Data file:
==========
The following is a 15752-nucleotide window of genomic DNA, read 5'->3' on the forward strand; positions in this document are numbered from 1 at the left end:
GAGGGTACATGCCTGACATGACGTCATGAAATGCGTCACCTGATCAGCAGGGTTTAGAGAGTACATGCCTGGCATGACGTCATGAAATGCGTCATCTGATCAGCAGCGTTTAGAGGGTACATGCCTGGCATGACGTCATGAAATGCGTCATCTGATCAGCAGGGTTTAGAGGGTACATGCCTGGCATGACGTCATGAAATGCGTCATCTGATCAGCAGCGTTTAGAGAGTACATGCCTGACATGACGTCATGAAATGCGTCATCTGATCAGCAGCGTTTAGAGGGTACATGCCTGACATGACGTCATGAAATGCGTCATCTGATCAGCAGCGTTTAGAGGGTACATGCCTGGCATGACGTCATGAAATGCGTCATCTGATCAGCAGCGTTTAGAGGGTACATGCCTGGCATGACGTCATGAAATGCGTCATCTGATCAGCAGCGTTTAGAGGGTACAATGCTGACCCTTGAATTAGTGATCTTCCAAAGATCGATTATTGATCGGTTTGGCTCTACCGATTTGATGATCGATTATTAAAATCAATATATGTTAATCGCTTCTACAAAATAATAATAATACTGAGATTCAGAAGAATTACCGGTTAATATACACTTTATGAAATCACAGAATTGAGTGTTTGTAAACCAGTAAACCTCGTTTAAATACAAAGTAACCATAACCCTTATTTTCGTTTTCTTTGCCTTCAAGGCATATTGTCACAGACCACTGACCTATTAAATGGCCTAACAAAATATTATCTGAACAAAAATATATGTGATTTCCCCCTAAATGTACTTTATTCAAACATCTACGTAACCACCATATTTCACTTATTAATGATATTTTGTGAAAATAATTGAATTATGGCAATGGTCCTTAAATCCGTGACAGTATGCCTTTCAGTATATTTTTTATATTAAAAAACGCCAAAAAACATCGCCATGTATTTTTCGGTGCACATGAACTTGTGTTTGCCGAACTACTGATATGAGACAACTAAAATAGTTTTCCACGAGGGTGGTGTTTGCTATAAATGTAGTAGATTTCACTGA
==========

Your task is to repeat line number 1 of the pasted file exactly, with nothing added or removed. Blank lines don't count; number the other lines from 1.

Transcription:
The following is a 15752-nucleotide window of genomic DNA, read 5'->3' on the forward strand; positions in this document are numbered from 1 at the left end: